NPHW: Providing a Safe Environment for Children at School

Providing a Safe Environment for Children at School

Posted from American Public Health Association, National Public Health Week

Healthy children learn better — that’s a fact. Research has found that students’ health affects their grades, attendance, behavior and whether they graduate. And we also know that education is one of the many social determinants that influence a person’s health throughout the life span. Fortunately, public health and education systems have a long and fruitful history of working together to keep students safe and teach them healthy habits. Still, there’s much more to do to make sure our schools are healthy and supportive environments — and you can help.

Did You Know?

  • Obesity prevalence among children and teens has nearly tripled since 1980. Today, about 17 percent, or 12.5 million, of children and teens ages 2 to 19 are obese.
  • In 2011, only 29 percent of high school students surveyed nationwide took part in the recommended 60 minutes per day of physical activity and only 31 percent attended a daily PE class.
  • In 2009, about one in 10 children had asthma. Overall, health care costs associated with asthma among adults and children topped $50 billion in 2007.
  • During the 2006–2007 school year, more than 31 percent of students ages 12 through 18 said they were bullied at school. Sixty-two percent of school employees surveyed in 2010 said they witnessed bullying two or more times in the last month.
  • Every day, nearly 4,000 young people try their first cigarette and about 1,000 will become daily smokers.
  • In 2011, 16.7 million children lived in food-insecure households, meaning they didn’t have enough nutritious food to lead a healthy life.

What Public Health Teaches Us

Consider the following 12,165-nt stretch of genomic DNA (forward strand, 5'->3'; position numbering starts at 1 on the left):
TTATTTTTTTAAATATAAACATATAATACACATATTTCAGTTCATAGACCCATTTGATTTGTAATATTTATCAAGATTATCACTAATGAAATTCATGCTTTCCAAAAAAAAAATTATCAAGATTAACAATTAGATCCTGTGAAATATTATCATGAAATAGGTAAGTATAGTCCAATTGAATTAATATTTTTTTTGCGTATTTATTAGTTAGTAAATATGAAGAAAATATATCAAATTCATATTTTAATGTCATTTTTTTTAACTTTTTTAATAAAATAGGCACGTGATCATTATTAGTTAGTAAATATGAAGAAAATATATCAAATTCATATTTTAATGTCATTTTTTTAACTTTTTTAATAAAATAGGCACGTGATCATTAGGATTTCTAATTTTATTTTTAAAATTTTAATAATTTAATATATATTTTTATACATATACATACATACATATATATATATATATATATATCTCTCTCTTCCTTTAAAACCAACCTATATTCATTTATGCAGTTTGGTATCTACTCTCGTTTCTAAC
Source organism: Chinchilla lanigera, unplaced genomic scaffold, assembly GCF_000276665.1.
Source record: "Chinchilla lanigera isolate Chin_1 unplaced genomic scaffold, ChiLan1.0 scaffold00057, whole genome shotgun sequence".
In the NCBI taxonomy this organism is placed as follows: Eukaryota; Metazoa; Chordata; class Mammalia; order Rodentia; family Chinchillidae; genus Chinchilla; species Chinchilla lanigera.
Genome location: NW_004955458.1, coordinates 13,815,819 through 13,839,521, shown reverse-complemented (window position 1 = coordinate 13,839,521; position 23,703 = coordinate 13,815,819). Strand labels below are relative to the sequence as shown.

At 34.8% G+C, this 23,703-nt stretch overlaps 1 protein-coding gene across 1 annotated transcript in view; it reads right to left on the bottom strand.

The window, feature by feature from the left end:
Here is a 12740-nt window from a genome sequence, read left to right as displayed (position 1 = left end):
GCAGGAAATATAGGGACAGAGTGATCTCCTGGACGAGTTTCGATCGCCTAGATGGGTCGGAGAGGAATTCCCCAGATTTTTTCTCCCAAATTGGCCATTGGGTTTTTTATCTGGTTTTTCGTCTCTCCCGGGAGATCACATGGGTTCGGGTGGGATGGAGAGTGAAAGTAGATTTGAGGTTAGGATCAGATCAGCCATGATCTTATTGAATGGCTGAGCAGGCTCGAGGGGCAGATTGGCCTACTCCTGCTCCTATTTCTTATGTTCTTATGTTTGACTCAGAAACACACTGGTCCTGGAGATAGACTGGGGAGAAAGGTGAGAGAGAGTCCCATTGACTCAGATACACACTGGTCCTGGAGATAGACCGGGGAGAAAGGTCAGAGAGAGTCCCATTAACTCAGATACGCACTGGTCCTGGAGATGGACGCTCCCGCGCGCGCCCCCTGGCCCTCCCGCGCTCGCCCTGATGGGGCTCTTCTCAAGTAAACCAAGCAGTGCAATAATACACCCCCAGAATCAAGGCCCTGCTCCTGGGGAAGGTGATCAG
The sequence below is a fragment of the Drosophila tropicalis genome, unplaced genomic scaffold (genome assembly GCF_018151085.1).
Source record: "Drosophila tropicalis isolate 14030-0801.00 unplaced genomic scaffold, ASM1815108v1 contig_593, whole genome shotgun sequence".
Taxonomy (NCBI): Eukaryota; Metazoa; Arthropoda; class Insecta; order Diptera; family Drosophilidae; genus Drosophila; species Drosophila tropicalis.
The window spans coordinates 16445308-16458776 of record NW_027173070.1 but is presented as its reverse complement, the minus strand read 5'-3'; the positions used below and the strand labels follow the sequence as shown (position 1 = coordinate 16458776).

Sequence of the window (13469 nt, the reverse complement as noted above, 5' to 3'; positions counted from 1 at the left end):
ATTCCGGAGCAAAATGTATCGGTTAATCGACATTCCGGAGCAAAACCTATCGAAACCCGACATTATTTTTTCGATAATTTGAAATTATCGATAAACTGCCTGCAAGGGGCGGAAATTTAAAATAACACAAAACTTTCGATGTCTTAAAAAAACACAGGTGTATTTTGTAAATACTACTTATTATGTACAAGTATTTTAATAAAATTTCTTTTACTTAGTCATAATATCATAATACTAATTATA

Start small…

  • Advocate for smoke- and tobacco-free policies at schools as well as on college campuses.
  • Learn about a school’s asthma policies: Does the school keep asthma action plans on file? Are students allowed to carry inhalers? Does the school nurse know which students have asthma? Support policies that reduce asthma risks, such as prohibiting school bus idling and using non-toxic cleaning supplies.
  • Organize for school-wide policies and action against bullying and create a safe space for kids experiencing bullying to get help.
  • Encourage your child’s school to stop stocking soda and junk food in school vending machines and to put restrictions on the types of foods sold in schools that are  outside official school meal programs.
  • Speak up about the importance of physical education in school.
  • Volunteer for school health education efforts that teach kids to say no to tobacco, drugs and alcohol.
  • Support evidence-based sexual health education that’s aimed at preventing disease and unplanned pregnancy and is inclusive of gay, lesbian, bisexual and transgender students.

Think big…

  • Encourage schools to get involved in the national HealthierUS School Challenge, a voluntary certification initiative that recognizes schools that have created healthier environments by promoting nutrition and physical activity.
  • Learn more about First Lady Michelle Obama’s Let’s Move! campaign and how it can promote more physical activity in schools.
  • Encourage local leaders to support transportation planning decisions that incorporate safe routes to walk and bike to school. Get involved in your local Safe Routes to School Program or organize an event during International Walk to School Day.
  • Let your national leaders know that you support the National School Lunch and School Breakfast Programs, which provide all children with access to nutritious meals, regardless of their family’s income.
  • Involve the larger community in recognizing bullying and developing community-wide responses to bullying.
  • Write a letter to the editor or to decision-makers in support of local, state and federal investments in school-based health centers. These centers provide a range of health services, from chronic disease management to mental health counseling, and often serve as  critical safety nets for vulnerable children and adolescents.

There is much more you can do to support safe environments and adequate for children at school. To learn more, visit

Posted in: News

Leave a Comment (0) ↓